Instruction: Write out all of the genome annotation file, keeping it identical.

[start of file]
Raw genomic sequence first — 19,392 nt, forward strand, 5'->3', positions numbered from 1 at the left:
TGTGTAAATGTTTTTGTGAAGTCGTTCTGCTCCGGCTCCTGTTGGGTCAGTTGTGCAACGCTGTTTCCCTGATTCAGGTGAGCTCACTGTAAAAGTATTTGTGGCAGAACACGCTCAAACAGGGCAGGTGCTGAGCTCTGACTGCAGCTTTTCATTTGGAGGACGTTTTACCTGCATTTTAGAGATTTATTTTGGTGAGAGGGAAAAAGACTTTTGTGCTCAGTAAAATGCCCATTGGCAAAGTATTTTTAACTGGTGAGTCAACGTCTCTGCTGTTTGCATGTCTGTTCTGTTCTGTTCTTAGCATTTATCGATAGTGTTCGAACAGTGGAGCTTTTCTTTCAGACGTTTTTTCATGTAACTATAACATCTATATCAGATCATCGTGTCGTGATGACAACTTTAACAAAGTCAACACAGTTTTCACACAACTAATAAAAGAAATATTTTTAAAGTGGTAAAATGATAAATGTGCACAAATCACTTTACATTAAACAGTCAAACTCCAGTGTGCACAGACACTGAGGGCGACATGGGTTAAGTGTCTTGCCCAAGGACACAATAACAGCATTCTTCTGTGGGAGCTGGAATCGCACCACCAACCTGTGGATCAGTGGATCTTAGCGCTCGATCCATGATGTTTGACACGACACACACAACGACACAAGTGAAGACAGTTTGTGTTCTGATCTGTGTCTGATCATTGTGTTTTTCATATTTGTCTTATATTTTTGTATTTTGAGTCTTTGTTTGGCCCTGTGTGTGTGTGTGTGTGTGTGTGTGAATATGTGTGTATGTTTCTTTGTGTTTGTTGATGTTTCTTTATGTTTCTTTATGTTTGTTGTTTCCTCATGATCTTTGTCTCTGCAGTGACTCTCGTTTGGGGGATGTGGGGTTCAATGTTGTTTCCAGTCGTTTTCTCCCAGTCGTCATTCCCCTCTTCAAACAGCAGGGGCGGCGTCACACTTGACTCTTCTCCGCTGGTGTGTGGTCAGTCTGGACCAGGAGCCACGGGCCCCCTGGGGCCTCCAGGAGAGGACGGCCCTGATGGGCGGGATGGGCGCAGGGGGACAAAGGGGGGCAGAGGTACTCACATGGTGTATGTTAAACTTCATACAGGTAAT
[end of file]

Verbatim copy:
Raw genomic sequence first — 19,392 nt, forward strand, 5'->3', positions numbered from 1 at the left:
TGTGTAAATGTTTTTGTGAAGTCGTTCTGCTCCGGCTCCTGTTGGGTCAGTTGTGCAACGCTGTTTCCCTGATTCAGGTGAGCTCACTGTAAAAGTATTTGTGGCAGAACACGCTCAAACAGGGCAGGTGCTGAGCTCTGACTGCAGCTTTTCATTTGGAGGACGTTTTACCTGCATTTTAGAGATTTATTTTGGTGAGAGGGAAAAAGACTTTTGTGCTCAGTAAAATGCCCATTGGCAAAGTATTTTTAACTGGTGAGTCAACGTCTCTGCTGTTTGCATGTCTGTTCTGTTCTGTTCTTAGCATTTATCGATAGTGTTCGAACAGTGGAGCTTTTCTTTCAGACGTTTTTTCATGTAACTATAACATCTATATCAGATCATCGTGTCGTGATGACAACTTTAACAAAGTCAACACAGTTTTCACACAACTAATAAAAGAAATATTTTTAAAGTGGTAAAATGATAAATGTGCACAAATCACTTTACATTAAACAGTCAAACTCCAGTGTGCACAGACACTGAGGGCGACATGGGTTAAGTGTCTTGCCCAAGGACACAATAACAGCATTCTTCTGTGGGAGCTGGAATCGCACCACCAACCTGTGGATCAGTGGATCTTAGCGCTCGATCCATGATGTTTGACACGACACACACAACGACACAAGTGAAGACAGTTTGTGTTCTGATCTGTGTCTGATCATTGTGTTTTTCATATTTGTCTTATATTTTTGTATTTTGAGTCTTTGTTTGGCCCTGTGTGTGTGTGTGTGTGTGTGTGTGAATATGTGTGTATGTTTCTTTGTGTTTGTTGATGTTTCTTTATGTTTCTTTATGTTTGTTGTTTCCTCATGATCTTTGTCTCTGCAGTGACTCTCGTTTGGGGGATGTGGGGTTCAATGTTGTTTCCAGTCGTTTTCTCCCAGTCGTCATTCCCCTCTTCAAACAGCAGGGGCGGCGTCACACTTGACTCTTCTCCGCTGGTGTGTGGTCAGTCTGGACCAGGAGCCACGGGCCCCCTGGGGCCTCCAGGAGAGGACGGCCCTGATGGGCGGGATGGGCGCAGGGGGACAAAGGGGGGCAGAGGTACTCACATGGTGTATGTTAAACTTCATACAGGTAAT